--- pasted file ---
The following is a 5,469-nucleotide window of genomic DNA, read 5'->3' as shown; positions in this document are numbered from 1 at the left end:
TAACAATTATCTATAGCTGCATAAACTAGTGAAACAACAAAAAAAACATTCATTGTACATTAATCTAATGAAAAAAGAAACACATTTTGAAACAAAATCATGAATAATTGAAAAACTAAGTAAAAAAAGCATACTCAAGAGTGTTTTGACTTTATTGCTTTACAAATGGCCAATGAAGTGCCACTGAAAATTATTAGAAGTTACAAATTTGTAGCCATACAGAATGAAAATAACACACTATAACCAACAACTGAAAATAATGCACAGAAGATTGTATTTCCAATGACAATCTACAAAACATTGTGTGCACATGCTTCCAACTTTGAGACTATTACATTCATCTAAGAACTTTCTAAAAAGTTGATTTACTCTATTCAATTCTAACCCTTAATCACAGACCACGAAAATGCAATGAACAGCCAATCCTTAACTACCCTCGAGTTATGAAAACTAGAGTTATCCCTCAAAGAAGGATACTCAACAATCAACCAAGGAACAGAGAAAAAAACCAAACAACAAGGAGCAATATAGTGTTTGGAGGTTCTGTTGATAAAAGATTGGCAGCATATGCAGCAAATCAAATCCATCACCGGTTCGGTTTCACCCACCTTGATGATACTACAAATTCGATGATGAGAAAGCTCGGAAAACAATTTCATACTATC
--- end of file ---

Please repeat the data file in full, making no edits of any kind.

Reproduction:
The following is a 5,469-nucleotide window of genomic DNA, read 5'->3' as shown; positions in this document are numbered from 1 at the left end:
TAACAATTATCTATAGCTGCATAAACTAGTGAAACAACAAAAAAAACATTCATTGTACATTAATCTAATGAAAAAAGAAACACATTTTGAAACAAAATCATGAATAATTGAAAAACTAAGTAAAAAAAGCATACTCAAGAGTGTTTTGACTTTATTGCTTTACAAATGGCCAATGAAGTGCCACTGAAAATTATTAGAAGTTACAAATTTGTAGCCATACAGAATGAAAATAACACACTATAACCAACAACTGAAAATAATGCACAGAAGATTGTATTTCCAATGACAATCTACAAAACATTGTGTGCACATGCTTCCAACTTTGAGACTATTACATTCATCTAAGAACTTTCTAAAAAGTTGATTTACTCTATTCAATTCTAACCCTTAATCACAGACCACGAAAATGCAATGAACAGCCAATCCTTAACTACCCTCGAGTTATGAAAACTAGAGTTATCCCTCAAAGAAGGATACTCAACAATCAACCAAGGAACAGAGAAAAAAACCAAACAACAAGGAGCAATATAGTGTTTGGAGGTTCTGTTGATAAAAGATTGGCAGCATATGCAGCAAATCAAATCCATCACCGGTTCGGTTTCACCCACCTTGATGATACTACAAATTCGATGATGAGAAAGCTCGGAAAACAATTTCATACTATC